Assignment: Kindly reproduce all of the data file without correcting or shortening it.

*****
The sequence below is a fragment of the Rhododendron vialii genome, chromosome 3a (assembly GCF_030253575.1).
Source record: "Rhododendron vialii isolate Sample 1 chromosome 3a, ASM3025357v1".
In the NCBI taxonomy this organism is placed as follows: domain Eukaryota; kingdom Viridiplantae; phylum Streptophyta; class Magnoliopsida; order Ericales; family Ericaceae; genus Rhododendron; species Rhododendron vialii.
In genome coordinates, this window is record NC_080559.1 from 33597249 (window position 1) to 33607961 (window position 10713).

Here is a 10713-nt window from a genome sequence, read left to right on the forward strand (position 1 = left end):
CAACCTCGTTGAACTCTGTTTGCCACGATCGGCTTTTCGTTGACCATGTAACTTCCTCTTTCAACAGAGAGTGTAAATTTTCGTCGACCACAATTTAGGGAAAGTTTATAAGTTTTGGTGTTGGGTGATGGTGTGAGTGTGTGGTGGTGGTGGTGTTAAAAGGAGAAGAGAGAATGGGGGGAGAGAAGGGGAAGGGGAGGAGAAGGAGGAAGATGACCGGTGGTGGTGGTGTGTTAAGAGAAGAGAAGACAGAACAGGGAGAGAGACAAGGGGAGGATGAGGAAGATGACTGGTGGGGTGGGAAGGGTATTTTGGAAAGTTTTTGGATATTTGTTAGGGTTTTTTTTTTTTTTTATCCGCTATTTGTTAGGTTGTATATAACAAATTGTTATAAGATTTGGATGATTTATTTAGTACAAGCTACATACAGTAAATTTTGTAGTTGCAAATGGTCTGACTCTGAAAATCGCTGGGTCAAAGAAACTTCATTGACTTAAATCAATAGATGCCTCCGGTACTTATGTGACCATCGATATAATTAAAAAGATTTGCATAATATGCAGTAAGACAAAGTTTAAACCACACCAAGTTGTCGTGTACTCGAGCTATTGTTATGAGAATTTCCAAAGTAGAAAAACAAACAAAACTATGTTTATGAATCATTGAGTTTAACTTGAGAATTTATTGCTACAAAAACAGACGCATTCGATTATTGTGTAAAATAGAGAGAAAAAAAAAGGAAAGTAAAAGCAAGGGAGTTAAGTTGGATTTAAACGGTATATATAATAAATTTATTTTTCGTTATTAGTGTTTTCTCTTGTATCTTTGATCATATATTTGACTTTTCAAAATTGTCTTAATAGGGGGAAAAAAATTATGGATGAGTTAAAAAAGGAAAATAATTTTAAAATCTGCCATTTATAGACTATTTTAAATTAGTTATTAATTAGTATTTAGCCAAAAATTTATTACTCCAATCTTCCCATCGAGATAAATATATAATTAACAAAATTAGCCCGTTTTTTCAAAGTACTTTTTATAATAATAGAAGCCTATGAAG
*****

The sequence below is a fragment of the Rhododendron vialii genome, chromosome 3a (assembly GCF_030253575.1).
Source record: "Rhododendron vialii isolate Sample 1 chromosome 3a, ASM3025357v1".
In the NCBI taxonomy this organism is placed as follows: domain Eukaryota; kingdom Viridiplantae; phylum Streptophyta; class Magnoliopsida; order Ericales; family Ericaceae; genus Rhododendron; species Rhododendron vialii.
In genome coordinates, this window is record NC_080559.1 from 33597249 (window position 1) to 33607961 (window position 10713).

Here is a 10713-nt window from a genome sequence, read left to right on the forward strand (position 1 = left end):
CAACCTCGTTGAACTCTGTTTGCCACGATCGGCTTTTCGTTGACCATGTAACTTCCTCTTTCAACAGAGAGTGTAAATTTTCGTCGACCACAATTTAGGGAAAGTTTATAAGTTTTGGTGTTGGGTGATGGTGTGAGTGTGTGGTGGTGGTGGTGTTAAAAGGAGAAGAGAGAATGGGGGGAGAGAAGGGGAAGGGGAGGAGAAGGAGGAAGATGACCGGTGGTGGTGGTGTGTTAAGAGAAGAGAAGACAGAACAGGGAGAGAGACAAGGGGAGGATGAGGAAGATGACTGGTGGGGTGGGAAGGGTATTTTGGAAAGTTTTTGGATATTTGTTAGGGTTTTTTTTTTTTTTTATCCGCTATTTGTTAGGTTGTATATAACAAATTGTTATAAGATTTGGATGATTTATTTAGTACAAGCTACATACAGTAAATTTTGTAGTTGCAAATGGTCTGACTCTGAAAATCGCTGGGTCAAAGAAACTTCATTGACTTAAATCAATAGATGCCTCCGGTACTTATGTGACCATCGATATAATTAAAAAGATTTGCATAATATGCAGTAAGACAAAGTTTAAACCACACCAAGTTGTCGTGTACTCGAGCTATTGTTATGAGAATTTCCAAAGTAGAAAAACAAACAAAACTATGTTTATGAATCATTGAGTTTAACTTGAGAATTTATTGCTACAAAAACAGACGCATTCGATTATTGTGTAAAATAGAGAGAAAAAAAAAGGAAAGTAAAAGCAAGGGAGTTAAGTTGGATTTAAACGGTATATATAATAAATTTATTTTTCGTTATTAGTGTTTTCTCTTGTATCTTTGATCATATATTTGACTTTTCAAAATTGTCTTAATAGGGGGAAAAAAATTATGGATGAGTTAAAAAAGGAAAATAATTTTAAAATCTGCCATTTATAGACTATTTTAAATTAGTTATTAATTAGTATTTAGCCAAAAATTTATTACTCCAATCTTCCCATCGAGATAAATATATAATTAACAAAATTAGCCCGTTTTTTCAAAGTACTTTTTATAATAATAGAAGCCTATGAAG